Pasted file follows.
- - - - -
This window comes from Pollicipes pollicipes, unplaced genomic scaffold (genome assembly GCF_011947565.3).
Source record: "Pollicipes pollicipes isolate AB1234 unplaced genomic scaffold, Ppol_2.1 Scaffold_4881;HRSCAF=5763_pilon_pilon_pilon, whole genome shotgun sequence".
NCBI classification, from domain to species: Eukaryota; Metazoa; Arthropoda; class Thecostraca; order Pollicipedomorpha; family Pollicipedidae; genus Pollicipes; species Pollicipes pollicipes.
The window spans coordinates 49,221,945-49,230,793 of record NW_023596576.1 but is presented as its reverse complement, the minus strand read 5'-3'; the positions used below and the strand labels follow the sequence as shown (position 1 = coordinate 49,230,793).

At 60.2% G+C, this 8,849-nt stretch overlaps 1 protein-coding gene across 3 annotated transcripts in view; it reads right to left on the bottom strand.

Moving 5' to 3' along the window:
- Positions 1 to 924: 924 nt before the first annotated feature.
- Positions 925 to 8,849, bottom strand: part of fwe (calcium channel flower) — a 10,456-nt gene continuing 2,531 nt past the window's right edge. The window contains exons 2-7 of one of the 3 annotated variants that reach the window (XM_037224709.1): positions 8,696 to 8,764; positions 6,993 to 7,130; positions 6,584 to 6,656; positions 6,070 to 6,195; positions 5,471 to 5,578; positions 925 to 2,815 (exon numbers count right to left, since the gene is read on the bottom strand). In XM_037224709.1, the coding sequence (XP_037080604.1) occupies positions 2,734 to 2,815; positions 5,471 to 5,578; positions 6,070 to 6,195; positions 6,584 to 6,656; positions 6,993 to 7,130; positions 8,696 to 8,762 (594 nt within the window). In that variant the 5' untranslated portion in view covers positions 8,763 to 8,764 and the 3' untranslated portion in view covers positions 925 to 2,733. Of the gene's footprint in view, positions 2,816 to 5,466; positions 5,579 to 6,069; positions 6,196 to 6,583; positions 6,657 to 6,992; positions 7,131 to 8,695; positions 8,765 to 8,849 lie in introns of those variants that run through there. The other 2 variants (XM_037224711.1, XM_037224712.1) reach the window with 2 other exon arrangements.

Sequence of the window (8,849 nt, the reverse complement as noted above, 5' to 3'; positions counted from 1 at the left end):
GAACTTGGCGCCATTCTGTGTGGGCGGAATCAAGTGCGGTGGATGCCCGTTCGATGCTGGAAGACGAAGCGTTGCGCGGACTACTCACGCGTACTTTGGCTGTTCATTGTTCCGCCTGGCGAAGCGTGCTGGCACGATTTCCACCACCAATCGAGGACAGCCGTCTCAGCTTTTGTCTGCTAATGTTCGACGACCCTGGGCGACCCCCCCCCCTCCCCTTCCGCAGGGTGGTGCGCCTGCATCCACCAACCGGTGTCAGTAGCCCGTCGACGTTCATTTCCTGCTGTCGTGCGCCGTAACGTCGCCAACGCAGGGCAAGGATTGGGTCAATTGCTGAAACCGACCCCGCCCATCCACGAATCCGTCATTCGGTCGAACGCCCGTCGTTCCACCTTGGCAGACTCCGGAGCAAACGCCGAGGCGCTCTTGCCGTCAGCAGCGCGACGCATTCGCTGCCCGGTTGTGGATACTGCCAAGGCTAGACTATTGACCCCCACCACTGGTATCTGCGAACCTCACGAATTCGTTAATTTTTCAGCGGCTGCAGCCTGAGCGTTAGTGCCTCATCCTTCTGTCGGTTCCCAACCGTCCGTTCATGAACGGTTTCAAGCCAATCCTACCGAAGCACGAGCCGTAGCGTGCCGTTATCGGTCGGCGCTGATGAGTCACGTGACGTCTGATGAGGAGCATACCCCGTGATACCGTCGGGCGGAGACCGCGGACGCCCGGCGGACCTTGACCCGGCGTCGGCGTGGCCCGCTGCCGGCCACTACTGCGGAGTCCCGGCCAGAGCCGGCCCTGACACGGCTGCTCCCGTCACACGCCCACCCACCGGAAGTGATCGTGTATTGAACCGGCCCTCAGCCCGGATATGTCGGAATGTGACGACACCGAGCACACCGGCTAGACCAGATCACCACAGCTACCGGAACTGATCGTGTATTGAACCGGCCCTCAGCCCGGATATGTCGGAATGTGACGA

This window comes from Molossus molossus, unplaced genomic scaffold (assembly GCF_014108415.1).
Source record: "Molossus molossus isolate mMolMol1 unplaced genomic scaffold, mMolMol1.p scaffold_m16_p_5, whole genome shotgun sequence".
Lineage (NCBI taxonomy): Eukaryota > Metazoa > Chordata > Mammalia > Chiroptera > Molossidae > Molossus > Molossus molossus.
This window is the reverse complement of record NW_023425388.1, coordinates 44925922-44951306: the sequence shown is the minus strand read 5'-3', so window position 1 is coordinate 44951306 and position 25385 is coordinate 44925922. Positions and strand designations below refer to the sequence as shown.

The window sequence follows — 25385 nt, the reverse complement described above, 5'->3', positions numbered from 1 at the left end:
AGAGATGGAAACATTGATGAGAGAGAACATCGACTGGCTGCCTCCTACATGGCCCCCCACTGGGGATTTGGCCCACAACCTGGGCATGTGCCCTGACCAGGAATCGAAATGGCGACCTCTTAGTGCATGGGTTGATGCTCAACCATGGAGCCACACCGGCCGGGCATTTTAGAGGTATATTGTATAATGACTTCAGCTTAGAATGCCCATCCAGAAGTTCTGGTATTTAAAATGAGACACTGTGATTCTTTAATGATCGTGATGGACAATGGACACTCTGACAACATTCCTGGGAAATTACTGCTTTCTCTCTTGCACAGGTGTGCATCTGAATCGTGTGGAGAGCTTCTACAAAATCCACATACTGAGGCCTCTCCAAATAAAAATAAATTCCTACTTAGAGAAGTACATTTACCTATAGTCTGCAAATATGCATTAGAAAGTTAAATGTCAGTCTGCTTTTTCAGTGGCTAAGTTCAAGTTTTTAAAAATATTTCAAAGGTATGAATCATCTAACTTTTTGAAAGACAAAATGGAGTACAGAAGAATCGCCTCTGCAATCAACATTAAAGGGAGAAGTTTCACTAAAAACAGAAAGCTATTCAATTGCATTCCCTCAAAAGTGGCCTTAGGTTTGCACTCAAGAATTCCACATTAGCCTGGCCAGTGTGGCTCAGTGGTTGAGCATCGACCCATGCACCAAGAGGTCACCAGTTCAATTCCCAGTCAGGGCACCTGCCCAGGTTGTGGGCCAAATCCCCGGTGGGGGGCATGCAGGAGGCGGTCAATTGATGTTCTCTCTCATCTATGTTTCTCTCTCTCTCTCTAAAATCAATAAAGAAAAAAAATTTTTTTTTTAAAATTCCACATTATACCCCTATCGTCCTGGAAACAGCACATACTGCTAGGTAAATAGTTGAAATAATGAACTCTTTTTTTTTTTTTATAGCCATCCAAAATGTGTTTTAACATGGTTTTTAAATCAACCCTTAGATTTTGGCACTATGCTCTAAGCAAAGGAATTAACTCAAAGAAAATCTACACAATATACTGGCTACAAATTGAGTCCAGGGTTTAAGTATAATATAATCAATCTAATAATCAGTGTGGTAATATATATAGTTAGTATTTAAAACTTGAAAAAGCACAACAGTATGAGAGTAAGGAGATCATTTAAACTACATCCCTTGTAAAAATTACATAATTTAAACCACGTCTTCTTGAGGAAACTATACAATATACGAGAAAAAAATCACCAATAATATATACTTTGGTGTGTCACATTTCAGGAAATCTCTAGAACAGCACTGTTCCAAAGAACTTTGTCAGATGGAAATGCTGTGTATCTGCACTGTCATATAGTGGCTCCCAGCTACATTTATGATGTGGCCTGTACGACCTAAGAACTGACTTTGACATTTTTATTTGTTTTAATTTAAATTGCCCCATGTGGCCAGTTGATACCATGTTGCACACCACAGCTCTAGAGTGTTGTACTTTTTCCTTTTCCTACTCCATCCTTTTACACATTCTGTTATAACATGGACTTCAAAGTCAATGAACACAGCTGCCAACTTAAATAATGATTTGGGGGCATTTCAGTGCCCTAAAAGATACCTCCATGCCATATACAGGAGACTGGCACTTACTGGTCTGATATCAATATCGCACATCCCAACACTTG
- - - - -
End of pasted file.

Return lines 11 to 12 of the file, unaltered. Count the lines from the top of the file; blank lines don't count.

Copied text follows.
This window comes from Molossus molossus, unplaced genomic scaffold (assembly GCF_014108415.1).
Source record: "Molossus molossus isolate mMolMol1 unplaced genomic scaffold, mMolMol1.p scaffold_m16_p_5, whole genome shotgun sequence".